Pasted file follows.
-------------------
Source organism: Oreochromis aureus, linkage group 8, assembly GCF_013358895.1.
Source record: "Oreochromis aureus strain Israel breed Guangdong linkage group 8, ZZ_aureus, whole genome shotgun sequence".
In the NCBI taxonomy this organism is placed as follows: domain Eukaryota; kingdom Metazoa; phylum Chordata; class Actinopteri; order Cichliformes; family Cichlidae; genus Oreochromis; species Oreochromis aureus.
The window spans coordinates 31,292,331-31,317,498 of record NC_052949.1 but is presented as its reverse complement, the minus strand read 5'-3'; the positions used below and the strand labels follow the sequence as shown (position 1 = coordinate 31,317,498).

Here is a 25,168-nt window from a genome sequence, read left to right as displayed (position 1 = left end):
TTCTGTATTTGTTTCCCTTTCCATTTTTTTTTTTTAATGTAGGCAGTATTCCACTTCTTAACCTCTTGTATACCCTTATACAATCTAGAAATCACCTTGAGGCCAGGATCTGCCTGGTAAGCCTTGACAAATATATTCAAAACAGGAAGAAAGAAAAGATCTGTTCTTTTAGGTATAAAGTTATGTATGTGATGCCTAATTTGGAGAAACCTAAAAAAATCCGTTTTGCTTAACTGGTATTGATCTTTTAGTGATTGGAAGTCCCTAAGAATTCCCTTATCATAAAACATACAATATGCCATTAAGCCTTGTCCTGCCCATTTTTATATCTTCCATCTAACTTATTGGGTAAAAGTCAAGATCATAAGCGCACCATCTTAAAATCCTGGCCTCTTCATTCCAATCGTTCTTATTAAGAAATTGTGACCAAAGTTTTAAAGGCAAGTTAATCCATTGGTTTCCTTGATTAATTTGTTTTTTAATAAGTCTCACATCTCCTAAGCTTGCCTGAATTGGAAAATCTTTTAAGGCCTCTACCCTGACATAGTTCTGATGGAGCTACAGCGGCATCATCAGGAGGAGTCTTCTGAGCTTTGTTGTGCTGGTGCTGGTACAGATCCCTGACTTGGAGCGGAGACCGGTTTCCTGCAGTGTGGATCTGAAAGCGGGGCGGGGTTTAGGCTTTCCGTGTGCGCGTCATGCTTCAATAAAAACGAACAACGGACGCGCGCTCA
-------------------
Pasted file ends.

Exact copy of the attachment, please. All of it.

Source organism: Oreochromis aureus, linkage group 8, assembly GCF_013358895.1.
Source record: "Oreochromis aureus strain Israel breed Guangdong linkage group 8, ZZ_aureus, whole genome shotgun sequence".
In the NCBI taxonomy this organism is placed as follows: domain Eukaryota; kingdom Metazoa; phylum Chordata; class Actinopteri; order Cichliformes; family Cichlidae; genus Oreochromis; species Oreochromis aureus.
The window spans coordinates 31,292,331-31,317,498 of record NC_052949.1 but is presented as its reverse complement, the minus strand read 5'-3'; the positions used below and the strand labels follow the sequence as shown (position 1 = coordinate 31,317,498).

Here is a 25,168-nt window from a genome sequence, read left to right as displayed (position 1 = left end):
TTCTGTATTTGTTTCCCTTTCCATTTTTTTTTTTTAATGTAGGCAGTATTCCACTTCTTAACCTCTTGTATACCCTTATACAATCTAGAAATCACCTTGAGGCCAGGATCTGCCTGGTAAGCCTTGACAAATATATTCAAAACAGGAAGAAAGAAAAGATCTGTTCTTTTAGGTATAAAGTTATGTATGTGATGCCTAATTTGGAGAAACCTAAAAAAATCCGTTTTGCTTAACTGGTATTGATCTTTTAGTGATTGGAAGTCCCTAAGAATTCCCTTATCATAAAACATACAATATGCCATTAAGCCTTGTCCTGCCCATTTTTATATCTTCCATCTAACTTATTGGGTAAAAGTCAAGATCATAAGCGCACCATCTTAAAATCCTGGCCTCTTCATTCCAATCGTTCTTATTAAGAAATTGTGACCAAAGTTTTAAAGGCAAGTTAATCCATTGGTTTCCTTGATTAATTTGTTTTTTAATAAGTCTCACATCTCCTAAGCTTGCCTGAATTGGAAAATCTTTTAAGGCCTCTACCCTGACATAGTTCTGATGGAGCTACAGCGGCATCATCAGGAGGAGTCTTCTGAGCTTTGTTGTGCTGGTGCTGGTACAGATCCCTGACTTGGAGCGGAGACCGGTTTCCTGCAGTGTGGATCTGAAAGCGGGGCGGGGTTTAGGCTTTCCGTGTGCGCGTCATGCTTCAATAAAAACGAACAACGGACGCGCGCTCA